Sample History Essay on The Sultan and the Shah

Question One

Selim perceived himself as the most successful rulers of the Ottoman Empire and believed that this necessitated great respect for him. He also demonstrated himself as a hardworking and energetic person due to the momentous success he accomplished during his reign.[1] Selim believed that he was the one who could enable the Ottoman Empire reach its peak and even named his son Suleiman the Magnificent; he eventually succeeded his father’s throne and took on his ideology.[2] He also took on the nickname Mahlas Selimi as he was an exemplary poet and this was demonstrated by the fact that he wrote the letter in both Persian and Turkish verse. Overall, he believed that he could be the only king of the region. 

Question Two

Salim perceived himself as the rightful owner of the throne. Indeed, he was a self-centered man who believed in extremism. Hs ideologies in the letter reflect that of the extremist branch of Shiite. He believed in the divinity and prophecy of Ali. To certain lengths, he believed that he was the Hussein ibn Ali’s grandson and was keen on establishing this reputation among his people as a he forged a lineage document. [3]Indeed, the content of his letters make it apparent that he as a delusional man. He wanted to spread his beliefs in the region in a barbaric manner as he firmly believed in violence as a way to earn supremacy.

Question Three

Selim’s point in his letter is that the region was only befitting of one king. Further, he wanted to demonstrate that Salim was a barbaric man as illustrated that he butchered his family since he was not proud of his lineage and did not subscribe to their beliefs.

Question Four

Ismail’s point of writing the letter was to show that he had the force to take over the empire and that it was rightfully his. Indeed, he wanted to prove that he had the loyalty of Turkmen leaders as he took over Uzbek and had the following of nomads.

Question Five

Selim justified his argument by discussing the prosperity that he brought to his empire. He successfully managed to expand the territory of his empire and was mindful of his people. Indeed, he even referred to Ismail as a drunk ruler who did not care about the plight of his followers to show that he was a compassionate and caring leader.[4]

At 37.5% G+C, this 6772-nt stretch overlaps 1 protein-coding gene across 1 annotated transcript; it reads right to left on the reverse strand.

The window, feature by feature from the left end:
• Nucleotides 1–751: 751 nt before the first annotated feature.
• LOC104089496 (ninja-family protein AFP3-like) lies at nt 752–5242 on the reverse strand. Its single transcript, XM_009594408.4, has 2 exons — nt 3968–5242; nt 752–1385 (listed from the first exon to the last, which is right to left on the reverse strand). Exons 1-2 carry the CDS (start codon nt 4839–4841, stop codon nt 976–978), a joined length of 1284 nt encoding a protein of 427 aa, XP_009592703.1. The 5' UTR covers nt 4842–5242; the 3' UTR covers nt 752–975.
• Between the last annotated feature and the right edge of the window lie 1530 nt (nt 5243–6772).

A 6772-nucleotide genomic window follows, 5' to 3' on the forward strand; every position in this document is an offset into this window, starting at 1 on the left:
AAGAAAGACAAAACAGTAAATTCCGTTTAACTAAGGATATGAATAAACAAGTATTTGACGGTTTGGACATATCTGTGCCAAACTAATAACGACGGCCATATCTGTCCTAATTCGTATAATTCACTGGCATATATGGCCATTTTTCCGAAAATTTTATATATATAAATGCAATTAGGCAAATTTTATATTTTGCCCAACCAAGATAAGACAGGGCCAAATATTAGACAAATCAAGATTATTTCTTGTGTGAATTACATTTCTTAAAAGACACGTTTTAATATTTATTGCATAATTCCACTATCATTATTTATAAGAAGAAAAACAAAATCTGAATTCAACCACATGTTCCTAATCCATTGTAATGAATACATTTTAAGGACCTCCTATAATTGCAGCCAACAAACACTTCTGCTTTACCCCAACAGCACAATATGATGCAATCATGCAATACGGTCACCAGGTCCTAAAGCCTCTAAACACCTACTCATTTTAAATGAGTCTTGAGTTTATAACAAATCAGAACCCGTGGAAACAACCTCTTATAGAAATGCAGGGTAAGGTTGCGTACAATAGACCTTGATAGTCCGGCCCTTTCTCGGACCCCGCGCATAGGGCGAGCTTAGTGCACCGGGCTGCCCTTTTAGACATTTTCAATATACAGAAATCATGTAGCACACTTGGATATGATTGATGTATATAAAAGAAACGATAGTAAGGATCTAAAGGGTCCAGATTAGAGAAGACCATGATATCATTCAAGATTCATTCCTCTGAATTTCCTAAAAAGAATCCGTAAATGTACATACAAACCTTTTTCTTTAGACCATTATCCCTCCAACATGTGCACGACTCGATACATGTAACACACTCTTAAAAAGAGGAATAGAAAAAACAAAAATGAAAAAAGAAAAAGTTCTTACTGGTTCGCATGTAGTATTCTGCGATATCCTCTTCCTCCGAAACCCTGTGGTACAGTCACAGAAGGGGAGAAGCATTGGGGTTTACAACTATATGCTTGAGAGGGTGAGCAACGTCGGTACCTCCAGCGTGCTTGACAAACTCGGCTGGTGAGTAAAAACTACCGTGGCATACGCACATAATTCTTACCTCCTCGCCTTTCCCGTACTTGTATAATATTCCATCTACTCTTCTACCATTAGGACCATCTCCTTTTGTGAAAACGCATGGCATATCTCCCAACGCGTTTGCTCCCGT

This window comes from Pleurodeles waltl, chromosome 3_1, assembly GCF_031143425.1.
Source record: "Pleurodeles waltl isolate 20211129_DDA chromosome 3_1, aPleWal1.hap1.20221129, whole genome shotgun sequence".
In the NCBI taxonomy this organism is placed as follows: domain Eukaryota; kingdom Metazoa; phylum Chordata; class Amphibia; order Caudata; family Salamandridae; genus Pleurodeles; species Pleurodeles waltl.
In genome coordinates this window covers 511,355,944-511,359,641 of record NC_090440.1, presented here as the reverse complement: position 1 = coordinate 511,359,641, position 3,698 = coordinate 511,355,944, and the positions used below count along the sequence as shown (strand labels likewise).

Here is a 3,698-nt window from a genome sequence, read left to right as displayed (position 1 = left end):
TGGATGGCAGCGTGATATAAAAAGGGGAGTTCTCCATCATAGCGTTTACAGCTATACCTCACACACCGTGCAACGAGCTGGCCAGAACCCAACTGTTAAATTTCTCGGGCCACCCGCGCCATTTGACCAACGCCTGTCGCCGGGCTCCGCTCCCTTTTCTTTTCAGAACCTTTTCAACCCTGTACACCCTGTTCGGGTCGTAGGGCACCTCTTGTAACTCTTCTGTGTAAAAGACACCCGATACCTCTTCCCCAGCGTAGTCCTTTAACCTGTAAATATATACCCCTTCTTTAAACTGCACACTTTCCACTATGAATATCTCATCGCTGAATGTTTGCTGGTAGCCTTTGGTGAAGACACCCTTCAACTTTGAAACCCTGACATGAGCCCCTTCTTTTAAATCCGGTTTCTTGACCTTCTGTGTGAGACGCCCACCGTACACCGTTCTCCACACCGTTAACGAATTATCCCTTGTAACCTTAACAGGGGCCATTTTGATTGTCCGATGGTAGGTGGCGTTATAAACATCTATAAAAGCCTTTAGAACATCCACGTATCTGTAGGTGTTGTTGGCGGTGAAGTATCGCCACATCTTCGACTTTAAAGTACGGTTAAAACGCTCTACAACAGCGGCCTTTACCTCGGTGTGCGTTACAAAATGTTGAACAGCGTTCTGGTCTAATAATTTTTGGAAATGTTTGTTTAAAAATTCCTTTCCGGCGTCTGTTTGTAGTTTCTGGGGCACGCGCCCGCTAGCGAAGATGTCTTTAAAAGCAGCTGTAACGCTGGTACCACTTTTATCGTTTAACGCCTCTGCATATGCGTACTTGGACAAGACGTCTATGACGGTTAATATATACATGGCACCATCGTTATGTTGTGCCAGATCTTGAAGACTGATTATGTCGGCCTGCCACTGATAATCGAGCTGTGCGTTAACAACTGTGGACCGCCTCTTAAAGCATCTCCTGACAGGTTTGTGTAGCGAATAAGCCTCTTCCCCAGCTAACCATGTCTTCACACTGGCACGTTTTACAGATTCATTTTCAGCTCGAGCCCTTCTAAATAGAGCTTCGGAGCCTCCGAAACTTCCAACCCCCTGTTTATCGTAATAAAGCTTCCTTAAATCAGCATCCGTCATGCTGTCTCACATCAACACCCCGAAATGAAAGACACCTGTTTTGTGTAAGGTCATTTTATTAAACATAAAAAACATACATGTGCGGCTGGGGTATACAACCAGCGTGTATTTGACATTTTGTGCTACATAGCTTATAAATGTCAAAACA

Question Six

Ismail justified his argument by referring to the power he commanded in the region. Indeed, he asserted that he was so powerful that he made the nomads subscribe to state authority to the point that they sung folk songs and poems to the Shah.[5] Such power illustrated that he was destined to be the ruler of the region.

Question Seven

Selim had the better argument since he demonstrated his intellect and profound nature of thinking. On the other hand, even though Ismail was a smart man, he acted on impulse and this was demonstrated by the way in which he replied to Selim’s letter. Ultimately, Selim’s argument was reinforced by the fact that he actually cared about his people whilst Ismail simply desired power. Fundamentally Selim wanted people to follow his so that he could bring greater prosperity to the region whilst Ismail wanted people to worship him.


Kia, Mehrdad. Daily life in the Ottoman Empire. ABC-CLIO, 2011.

[1] Kia, Mehrdad. Daily life in the Ottoman Empire. ABC-CLIO, 2011.

[2] Ibid

[3] Ibid

[4] Kia, Mehrdad. Daily life in the Ottoman Empire. ABC-CLIO, 2011.

[5] Ibid